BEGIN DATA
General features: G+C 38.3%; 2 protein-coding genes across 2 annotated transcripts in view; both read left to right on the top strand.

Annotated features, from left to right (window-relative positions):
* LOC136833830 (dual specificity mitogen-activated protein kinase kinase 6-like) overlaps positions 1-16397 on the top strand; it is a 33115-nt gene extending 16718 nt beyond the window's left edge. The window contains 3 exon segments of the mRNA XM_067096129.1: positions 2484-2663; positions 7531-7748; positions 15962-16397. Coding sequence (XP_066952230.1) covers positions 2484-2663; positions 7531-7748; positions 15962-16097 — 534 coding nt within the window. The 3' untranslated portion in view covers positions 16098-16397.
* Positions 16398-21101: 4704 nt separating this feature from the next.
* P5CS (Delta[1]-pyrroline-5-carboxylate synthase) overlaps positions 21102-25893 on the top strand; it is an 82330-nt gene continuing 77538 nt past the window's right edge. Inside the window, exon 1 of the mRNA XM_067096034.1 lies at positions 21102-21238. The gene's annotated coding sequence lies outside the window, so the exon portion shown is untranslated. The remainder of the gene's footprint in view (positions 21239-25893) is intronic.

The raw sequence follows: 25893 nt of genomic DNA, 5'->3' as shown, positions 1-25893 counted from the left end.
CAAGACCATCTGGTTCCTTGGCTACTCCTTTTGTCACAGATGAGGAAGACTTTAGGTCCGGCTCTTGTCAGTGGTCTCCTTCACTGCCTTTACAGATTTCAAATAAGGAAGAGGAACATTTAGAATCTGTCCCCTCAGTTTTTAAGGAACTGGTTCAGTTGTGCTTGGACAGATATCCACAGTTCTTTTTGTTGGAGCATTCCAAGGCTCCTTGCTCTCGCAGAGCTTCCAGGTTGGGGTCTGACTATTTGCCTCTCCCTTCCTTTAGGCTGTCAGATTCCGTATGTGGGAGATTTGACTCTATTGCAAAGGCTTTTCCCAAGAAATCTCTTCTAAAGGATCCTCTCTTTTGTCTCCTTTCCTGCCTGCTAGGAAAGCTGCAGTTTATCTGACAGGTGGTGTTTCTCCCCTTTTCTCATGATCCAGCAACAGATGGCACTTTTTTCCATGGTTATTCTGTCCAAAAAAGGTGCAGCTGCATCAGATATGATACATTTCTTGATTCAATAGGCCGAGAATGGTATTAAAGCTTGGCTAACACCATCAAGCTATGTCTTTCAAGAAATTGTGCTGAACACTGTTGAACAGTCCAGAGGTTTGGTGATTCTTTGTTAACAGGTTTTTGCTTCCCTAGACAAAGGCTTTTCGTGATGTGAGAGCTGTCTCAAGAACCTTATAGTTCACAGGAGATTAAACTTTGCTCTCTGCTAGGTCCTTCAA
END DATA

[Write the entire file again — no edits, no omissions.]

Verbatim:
General features: G+C 38.3%; 2 protein-coding genes across 2 annotated transcripts in view; both read left to right on the top strand.

Annotated features, from left to right (window-relative positions):
* LOC136833830 (dual specificity mitogen-activated protein kinase kinase 6-like) overlaps positions 1-16397 on the top strand; it is a 33115-nt gene extending 16718 nt beyond the window's left edge. The window contains 3 exon segments of the mRNA XM_067096129.1: positions 2484-2663; positions 7531-7748; positions 15962-16397. Coding sequence (XP_066952230.1) covers positions 2484-2663; positions 7531-7748; positions 15962-16097 — 534 coding nt within the window. The 3' untranslated portion in view covers positions 16098-16397.
* Positions 16398-21101: 4704 nt separating this feature from the next.
* P5CS (Delta[1]-pyrroline-5-carboxylate synthase) overlaps positions 21102-25893 on the top strand; it is an 82330-nt gene continuing 77538 nt past the window's right edge. Inside the window, exon 1 of the mRNA XM_067096034.1 lies at positions 21102-21238. The gene's annotated coding sequence lies outside the window, so the exon portion shown is untranslated. The remainder of the gene's footprint in view (positions 21239-25893) is intronic.

The raw sequence follows: 25893 nt of genomic DNA, 5'->3' as shown, positions 1-25893 counted from the left end.
CAAGACCATCTGGTTCCTTGGCTACTCCTTTTGTCACAGATGAGGAAGACTTTAGGTCCGGCTCTTGTCAGTGGTCTCCTTCACTGCCTTTACAGATTTCAAATAAGGAAGAGGAACATTTAGAATCTGTCCCCTCAGTTTTTAAGGAACTGGTTCAGTTGTGCTTGGACAGATATCCACAGTTCTTTTTGTTGGAGCATTCCAAGGCTCCTTGCTCTCGCAGAGCTTCCAGGTTGGGGTCTGACTATTTGCCTCTCCCTTCCTTTAGGCTGTCAGATTCCGTATGTGGGAGATTTGACTCTATTGCAAAGGCTTTTCCCAAGAAATCTCTTCTAAAGGATCCTCTCTTTTGTCTCCTTTCCTGCCTGCTAGGAAAGCTGCAGTTTATCTGACAGGTGGTGTTTCTCCCCTTTTCTCATGATCCAGCAACAGATGGCACTTTTTTCCATGGTTATTCTGTCCAAAAAAGGTGCAGCTGCATCAGATATGATACATTTCTTGATTCAATAGGCCGAGAATGGTATTAAAGCTTGGCTAACACCATCAAGCTATGTCTTTCAAGAAATTGTGCTGAACACTGTTGAACAGTCCAGAGGTTTGGTGATTCTTTGTTAACAGGTTTTTGCTTCCCTAGACAAAGGCTTTTCGTGATGTGAGAGCTGTCTCAAGAACCTTATAGTTCACAGGAGATTAAACTTTGCTCTCTGCTAGGTCCTTCAA